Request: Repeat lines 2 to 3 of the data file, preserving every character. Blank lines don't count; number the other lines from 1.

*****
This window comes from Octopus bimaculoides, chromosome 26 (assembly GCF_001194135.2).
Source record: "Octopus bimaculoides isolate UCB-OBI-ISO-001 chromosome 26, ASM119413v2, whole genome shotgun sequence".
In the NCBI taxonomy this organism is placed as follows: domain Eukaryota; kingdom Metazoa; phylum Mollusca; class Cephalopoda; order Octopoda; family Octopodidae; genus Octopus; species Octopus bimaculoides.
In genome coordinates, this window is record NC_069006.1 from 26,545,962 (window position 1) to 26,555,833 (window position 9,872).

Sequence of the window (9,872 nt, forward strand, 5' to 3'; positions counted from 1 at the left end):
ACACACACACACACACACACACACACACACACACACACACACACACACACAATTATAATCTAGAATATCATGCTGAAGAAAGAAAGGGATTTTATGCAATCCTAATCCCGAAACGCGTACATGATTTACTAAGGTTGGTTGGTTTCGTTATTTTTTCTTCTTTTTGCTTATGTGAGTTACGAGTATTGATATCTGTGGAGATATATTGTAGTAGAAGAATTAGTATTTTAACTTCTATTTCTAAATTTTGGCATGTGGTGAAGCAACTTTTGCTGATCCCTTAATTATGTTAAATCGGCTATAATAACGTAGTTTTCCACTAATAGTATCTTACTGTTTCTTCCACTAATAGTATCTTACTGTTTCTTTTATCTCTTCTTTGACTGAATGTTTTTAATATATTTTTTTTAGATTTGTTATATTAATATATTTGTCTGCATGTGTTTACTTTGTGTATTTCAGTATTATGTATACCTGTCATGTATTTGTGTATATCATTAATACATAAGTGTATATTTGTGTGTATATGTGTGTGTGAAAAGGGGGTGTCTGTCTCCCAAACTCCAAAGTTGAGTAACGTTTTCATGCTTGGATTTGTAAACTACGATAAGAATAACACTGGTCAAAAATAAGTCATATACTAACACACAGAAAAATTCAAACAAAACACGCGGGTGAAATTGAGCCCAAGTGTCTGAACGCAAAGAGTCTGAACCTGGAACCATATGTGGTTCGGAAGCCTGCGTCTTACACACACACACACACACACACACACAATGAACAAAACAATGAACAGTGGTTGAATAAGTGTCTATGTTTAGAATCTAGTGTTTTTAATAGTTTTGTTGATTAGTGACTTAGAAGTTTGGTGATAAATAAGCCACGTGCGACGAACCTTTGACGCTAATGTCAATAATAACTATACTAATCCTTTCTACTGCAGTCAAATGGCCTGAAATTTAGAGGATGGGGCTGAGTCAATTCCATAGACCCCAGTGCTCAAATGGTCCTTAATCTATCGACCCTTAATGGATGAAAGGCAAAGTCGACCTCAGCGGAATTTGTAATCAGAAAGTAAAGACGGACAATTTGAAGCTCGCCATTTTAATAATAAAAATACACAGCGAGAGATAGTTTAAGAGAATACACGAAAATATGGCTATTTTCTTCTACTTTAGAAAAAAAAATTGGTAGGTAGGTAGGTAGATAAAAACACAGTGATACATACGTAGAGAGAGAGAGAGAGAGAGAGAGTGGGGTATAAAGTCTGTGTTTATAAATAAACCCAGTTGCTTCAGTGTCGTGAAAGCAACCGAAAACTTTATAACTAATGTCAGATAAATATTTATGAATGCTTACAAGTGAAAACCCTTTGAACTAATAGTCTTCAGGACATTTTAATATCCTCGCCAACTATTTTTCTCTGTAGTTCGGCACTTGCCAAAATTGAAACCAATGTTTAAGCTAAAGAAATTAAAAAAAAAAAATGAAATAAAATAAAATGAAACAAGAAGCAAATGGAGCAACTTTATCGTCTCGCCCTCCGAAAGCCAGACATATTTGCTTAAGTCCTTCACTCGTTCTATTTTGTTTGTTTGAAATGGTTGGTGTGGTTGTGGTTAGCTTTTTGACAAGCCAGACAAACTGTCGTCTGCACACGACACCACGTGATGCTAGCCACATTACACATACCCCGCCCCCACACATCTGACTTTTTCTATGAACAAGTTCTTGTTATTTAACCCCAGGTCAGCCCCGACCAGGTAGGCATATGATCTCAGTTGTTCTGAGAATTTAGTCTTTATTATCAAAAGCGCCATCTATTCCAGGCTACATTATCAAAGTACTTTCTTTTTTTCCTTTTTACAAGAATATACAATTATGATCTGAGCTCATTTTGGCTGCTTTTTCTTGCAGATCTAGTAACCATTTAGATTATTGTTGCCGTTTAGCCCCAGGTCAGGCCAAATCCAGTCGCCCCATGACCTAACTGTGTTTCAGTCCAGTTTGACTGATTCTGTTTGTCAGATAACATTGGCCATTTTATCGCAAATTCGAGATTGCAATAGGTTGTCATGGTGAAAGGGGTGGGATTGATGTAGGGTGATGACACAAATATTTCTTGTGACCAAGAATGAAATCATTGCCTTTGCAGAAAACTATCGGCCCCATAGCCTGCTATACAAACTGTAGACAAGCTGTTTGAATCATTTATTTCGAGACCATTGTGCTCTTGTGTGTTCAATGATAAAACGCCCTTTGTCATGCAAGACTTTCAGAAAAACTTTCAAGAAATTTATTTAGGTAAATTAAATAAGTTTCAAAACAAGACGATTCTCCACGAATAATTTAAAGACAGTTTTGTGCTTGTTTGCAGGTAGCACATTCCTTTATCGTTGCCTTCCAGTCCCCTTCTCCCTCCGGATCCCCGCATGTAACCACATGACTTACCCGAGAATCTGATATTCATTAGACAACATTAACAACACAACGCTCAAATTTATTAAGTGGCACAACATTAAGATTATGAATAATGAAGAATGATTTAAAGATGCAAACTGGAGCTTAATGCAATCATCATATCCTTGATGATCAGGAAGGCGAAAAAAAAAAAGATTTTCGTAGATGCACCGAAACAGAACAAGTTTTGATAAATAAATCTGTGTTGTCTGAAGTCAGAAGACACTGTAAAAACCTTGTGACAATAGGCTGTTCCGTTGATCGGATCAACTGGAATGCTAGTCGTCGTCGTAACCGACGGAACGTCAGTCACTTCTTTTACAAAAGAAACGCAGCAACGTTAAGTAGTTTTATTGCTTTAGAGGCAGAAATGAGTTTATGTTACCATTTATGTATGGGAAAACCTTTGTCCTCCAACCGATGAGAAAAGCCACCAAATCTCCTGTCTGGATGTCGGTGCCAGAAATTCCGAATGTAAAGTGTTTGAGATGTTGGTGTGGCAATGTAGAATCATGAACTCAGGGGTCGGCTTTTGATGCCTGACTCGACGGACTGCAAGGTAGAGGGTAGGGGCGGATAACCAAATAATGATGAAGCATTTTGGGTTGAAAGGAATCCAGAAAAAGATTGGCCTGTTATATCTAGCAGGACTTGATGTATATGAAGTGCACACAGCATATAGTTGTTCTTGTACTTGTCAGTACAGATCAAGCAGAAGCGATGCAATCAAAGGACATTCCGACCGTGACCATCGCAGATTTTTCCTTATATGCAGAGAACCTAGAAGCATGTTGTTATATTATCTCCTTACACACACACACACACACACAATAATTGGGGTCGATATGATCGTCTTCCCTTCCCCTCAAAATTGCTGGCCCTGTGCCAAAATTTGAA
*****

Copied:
Source record: "Octopus bimaculoides isolate UCB-OBI-ISO-001 chromosome 26, ASM119413v2, whole genome shotgun sequence".
In the NCBI taxonomy this organism is placed as follows: domain Eukaryota; kingdom Metazoa; phylum Mollusca; class Cephalopoda; order Octopoda; family Octopodidae; genus Octopus; species Octopus bimaculoides.